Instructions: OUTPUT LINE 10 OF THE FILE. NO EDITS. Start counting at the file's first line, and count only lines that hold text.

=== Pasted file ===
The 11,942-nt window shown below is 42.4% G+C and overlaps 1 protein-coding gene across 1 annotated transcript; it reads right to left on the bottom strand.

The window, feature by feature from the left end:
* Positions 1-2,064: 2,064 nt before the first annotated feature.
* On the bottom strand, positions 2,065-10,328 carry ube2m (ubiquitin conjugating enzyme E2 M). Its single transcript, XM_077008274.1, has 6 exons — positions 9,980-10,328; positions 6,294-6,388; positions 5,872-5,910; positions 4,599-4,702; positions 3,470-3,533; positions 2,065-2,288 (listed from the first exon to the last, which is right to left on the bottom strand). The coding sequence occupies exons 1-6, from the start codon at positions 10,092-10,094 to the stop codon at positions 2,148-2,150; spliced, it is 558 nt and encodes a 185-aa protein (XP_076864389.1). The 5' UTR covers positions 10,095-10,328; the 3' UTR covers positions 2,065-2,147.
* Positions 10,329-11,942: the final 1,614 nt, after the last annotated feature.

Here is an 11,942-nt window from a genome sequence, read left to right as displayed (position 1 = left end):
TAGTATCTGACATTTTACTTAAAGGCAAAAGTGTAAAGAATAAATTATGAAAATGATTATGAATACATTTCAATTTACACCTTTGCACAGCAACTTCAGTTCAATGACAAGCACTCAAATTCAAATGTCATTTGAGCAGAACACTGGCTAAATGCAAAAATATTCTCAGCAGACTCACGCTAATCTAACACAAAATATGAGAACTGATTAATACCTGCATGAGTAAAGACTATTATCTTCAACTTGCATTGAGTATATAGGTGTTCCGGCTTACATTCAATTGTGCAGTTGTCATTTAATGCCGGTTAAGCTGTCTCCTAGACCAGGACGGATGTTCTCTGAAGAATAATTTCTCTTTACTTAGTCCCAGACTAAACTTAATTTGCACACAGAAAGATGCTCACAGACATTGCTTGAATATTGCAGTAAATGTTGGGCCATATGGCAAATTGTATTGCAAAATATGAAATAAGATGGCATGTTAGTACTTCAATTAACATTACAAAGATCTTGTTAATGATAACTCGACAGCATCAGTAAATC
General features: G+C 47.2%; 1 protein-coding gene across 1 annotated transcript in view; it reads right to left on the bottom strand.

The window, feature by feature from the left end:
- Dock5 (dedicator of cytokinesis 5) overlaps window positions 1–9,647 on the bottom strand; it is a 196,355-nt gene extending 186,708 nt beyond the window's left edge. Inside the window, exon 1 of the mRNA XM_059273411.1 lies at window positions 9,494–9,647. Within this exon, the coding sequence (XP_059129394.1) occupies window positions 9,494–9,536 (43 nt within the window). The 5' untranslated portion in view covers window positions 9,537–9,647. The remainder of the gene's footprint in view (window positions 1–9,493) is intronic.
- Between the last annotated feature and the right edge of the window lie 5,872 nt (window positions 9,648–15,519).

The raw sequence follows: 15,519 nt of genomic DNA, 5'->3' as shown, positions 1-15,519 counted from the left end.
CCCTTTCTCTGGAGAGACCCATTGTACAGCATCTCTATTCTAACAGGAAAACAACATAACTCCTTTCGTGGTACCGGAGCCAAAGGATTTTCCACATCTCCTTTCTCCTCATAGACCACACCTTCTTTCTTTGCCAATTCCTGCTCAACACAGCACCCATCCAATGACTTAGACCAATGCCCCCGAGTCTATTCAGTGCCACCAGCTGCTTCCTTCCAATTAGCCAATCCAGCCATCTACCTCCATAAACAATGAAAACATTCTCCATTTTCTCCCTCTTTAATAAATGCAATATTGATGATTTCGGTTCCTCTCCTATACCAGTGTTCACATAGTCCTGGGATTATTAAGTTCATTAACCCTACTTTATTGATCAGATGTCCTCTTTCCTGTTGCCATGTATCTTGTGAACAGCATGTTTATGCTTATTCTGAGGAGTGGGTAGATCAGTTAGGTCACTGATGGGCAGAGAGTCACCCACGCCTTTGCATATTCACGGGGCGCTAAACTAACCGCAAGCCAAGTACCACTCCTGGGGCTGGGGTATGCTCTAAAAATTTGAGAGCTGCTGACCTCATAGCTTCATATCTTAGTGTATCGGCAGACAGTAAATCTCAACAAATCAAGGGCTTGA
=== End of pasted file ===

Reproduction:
- Dock5 (dedicator of cytokinesis 5) overlaps window positions 1–9,647 on the bottom strand; it is a 196,355-nt gene extending 186,708 nt beyond the window's left edge. Inside the window, exon 1 of the mRNA XM_059273411.1 lies at window positions 9,494–9,647. Within this exon, the coding sequence (XP_059129394.1) occupies window positions 9,494–9,536 (43 nt within the window). The 5' untranslated portion in view covers window positions 9,537–9,647. The remainder of the gene's footprint in view (window positions 1–9,493) is intronic.